The Lewton unit was a big believer in set pieces. Sometimes, the films were generous--Cat People has several memorable set-piece suspense sequences. Sometimes, they held them in reserve for effect (perhaps under the sway of Poe's insistence on final effect). I Walked With a Zombie's big fright sequence is the titular walk through the cane field by moonlight, and it's a doozie: no incidental music, the only sounds on the soundtrack the natural sounds of the tall grasses swaying in the wind. It's profoundly creepy and I can only imagine what it must have been like for the audience of the day, weaned on the sturm and drang of the Universal horrors. This is a sequence designed to elicit a mood and to wind the audience up for the payoff. The Lewton unit was among the first to employ the so-called "jump scare," and the end of the walk through the cane field has one at the end. But typical of the Lewton films, this makes something of it as the film progresses. It's easy to focus on this sequence as the film's high point, which it surely is, but the film is subtle in its other effects and they deserve some scrutiny.
Most accounts of the movie tend to focus on its place in Lewton's canon--it certainly falls within Lewton's preference for literary horror movies, after all. What is perhaps less obvious is its place within Jacques Tourneur's canon. This film expands on the theme of reason versus superstition that was a minor thread in Cat People. This theme would find its fullest flowering in Night of the Demon fifteen years later, but this film has the same dialectic. Is Jessica Hammond the victim of a brain fever or is she a zombie? Does voodoo hold sway in the world or is it just superstition. The film is cagey about this, which is typical of Tourneur. Tourneur is perhaps acutely self-aware of the fact that his own worldview--he was on occasion an overtly Christian filmmaker--is another kind of supernatural world, and because of this, he doesn't always or even often side with reason. In the scenes late in the film when the voodoo priest attempts to draw Jessica back to the homefort, it seems plainly obvious that the supernatural is real. This is perhaps the film's most effective insinuation of the horrors lurking behind the mundane.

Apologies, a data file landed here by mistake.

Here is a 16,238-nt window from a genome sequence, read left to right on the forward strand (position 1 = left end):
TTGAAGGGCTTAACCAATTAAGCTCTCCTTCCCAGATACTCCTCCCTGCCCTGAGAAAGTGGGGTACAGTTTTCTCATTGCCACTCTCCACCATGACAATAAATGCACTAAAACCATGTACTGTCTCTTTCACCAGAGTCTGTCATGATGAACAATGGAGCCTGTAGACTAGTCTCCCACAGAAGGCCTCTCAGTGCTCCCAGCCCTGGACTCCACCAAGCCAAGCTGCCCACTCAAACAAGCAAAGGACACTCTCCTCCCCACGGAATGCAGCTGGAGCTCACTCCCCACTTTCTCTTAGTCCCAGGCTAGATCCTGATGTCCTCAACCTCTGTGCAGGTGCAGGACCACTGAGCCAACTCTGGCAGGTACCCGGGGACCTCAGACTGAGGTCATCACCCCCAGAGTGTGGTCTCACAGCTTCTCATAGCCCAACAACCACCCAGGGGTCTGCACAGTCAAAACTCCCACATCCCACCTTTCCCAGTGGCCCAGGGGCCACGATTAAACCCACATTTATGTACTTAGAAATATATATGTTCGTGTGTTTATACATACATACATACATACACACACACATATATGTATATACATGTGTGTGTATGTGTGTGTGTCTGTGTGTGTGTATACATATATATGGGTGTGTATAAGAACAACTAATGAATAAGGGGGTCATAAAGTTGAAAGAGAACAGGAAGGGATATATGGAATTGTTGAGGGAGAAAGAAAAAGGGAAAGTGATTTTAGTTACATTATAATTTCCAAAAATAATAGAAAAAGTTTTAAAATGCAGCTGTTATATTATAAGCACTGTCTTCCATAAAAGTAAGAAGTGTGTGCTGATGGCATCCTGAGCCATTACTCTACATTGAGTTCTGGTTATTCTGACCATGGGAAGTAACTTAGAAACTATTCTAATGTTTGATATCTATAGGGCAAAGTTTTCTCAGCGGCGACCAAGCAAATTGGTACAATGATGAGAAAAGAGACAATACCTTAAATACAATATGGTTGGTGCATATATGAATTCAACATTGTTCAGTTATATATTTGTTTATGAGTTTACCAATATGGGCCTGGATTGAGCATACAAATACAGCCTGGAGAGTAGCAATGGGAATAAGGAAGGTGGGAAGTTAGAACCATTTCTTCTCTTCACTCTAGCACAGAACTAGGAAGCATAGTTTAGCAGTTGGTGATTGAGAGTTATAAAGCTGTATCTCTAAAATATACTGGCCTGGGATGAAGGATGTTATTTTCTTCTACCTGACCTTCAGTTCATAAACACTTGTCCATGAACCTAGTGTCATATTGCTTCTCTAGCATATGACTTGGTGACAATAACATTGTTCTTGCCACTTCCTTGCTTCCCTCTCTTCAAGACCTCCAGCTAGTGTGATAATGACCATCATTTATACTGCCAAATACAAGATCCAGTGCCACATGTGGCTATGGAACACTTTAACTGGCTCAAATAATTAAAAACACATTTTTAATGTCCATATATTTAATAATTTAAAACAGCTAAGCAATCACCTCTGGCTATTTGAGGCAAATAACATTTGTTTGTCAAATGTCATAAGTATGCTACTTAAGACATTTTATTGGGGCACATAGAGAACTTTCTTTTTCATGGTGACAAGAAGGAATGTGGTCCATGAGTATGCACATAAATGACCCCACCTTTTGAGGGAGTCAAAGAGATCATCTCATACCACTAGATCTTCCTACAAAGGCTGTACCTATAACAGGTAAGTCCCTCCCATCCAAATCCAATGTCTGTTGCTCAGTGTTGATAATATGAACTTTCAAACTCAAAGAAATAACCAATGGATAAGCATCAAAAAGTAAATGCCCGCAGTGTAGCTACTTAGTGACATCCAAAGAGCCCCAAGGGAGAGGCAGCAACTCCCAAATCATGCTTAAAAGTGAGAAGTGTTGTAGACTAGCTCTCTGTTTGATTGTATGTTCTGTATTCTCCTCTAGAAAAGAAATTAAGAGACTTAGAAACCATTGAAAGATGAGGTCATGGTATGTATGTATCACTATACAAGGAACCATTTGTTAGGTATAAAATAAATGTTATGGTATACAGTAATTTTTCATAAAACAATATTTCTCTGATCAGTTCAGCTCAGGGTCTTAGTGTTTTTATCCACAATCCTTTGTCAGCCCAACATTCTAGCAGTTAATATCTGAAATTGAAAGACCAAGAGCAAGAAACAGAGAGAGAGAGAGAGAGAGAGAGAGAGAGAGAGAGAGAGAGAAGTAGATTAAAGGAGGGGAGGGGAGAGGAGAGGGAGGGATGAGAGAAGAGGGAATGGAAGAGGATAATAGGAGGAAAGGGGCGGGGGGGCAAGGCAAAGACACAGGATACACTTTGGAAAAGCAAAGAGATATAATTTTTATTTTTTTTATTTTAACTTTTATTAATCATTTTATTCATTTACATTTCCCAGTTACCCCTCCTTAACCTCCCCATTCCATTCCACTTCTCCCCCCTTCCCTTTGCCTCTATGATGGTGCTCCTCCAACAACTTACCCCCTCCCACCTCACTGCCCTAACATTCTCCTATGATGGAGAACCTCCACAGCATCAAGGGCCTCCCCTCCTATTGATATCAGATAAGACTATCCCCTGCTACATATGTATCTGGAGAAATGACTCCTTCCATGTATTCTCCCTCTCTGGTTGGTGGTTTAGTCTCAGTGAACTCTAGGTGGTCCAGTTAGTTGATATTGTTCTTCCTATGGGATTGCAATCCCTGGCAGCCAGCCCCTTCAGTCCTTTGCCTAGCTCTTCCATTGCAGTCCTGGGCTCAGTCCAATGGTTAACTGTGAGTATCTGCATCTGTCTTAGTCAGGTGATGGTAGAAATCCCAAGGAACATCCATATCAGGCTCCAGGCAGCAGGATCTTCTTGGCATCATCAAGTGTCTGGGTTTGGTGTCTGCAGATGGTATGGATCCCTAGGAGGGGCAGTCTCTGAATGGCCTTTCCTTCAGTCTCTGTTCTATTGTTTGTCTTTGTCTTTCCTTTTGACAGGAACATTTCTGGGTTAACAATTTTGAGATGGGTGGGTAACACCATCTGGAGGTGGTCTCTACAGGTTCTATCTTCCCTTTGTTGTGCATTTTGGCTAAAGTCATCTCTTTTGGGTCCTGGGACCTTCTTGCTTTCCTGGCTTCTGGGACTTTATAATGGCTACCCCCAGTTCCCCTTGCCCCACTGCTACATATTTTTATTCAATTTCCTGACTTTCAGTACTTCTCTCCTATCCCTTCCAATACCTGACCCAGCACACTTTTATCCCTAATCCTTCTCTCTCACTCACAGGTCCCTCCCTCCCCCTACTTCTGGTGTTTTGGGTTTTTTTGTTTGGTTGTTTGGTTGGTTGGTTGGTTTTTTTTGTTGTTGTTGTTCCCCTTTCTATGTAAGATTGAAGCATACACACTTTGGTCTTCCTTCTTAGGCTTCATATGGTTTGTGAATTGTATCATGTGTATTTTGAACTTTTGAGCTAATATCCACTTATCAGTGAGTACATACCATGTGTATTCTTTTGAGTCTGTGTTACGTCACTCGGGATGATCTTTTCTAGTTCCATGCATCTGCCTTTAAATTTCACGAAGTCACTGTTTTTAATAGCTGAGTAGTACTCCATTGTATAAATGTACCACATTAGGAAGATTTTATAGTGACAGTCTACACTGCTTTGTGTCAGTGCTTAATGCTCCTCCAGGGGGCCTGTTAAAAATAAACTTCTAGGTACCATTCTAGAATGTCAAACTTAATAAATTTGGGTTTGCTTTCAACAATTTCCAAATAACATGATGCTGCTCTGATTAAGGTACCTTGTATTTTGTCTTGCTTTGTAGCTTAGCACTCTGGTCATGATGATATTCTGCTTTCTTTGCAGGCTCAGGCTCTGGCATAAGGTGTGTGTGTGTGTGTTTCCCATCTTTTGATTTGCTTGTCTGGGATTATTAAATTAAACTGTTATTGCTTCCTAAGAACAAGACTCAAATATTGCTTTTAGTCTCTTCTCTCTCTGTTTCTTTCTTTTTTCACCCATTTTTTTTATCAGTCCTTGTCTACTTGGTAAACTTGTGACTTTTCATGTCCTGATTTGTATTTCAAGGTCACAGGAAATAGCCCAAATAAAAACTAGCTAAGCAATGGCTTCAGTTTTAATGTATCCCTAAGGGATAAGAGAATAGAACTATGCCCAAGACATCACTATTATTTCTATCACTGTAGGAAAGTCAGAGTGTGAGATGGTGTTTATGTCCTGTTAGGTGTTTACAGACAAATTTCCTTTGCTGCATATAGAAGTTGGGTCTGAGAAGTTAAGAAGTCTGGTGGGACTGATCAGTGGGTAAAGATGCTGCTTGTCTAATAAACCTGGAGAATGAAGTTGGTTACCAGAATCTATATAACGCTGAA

You also see in this film the genesis of the basic triangle of characters Tourneur would re-use under much different cover in Out of the Past, with Holland and Rand sundered because of a woman. For what it's worth, this film "corrects" one of Cat People's more glaring mistakes, in so far as it sides with Tom Conway as the leading man rather than Kent Smith (or in this film, James Ellison). Lewton hews to the Universal horror films in one respect in so far as his leading men were often wet noodles. Conway, a villain in Cat People, is urbane and fascinating in this movie. I mean, if you can't get George Sanders, you might as well get his brother. He gets the girl in this film, which is right and proper.
One of the things that stood out to me on rewatching the film is how Lewton and Tourneur elide information. A great deal of this film's exposition is related through the song that Betsy and Rand overhear at the cafe, which provides a shorthand map of how the relations in the Holland/Rand family play out in the movie's end game. This scene is delightfully uncomfortable in and of itself, but its function as exposition is efficient. Efficiency is the watchword for all of the Lewton films, and even with my qualms with the politics involved, I admire the hell out if its formal qualities. It's a gem of a film.
Current Challenge tally:
Total Viewings: 31
First Time Viewings: 23
Note: Only two more posts after this one, and then I get to call it a season.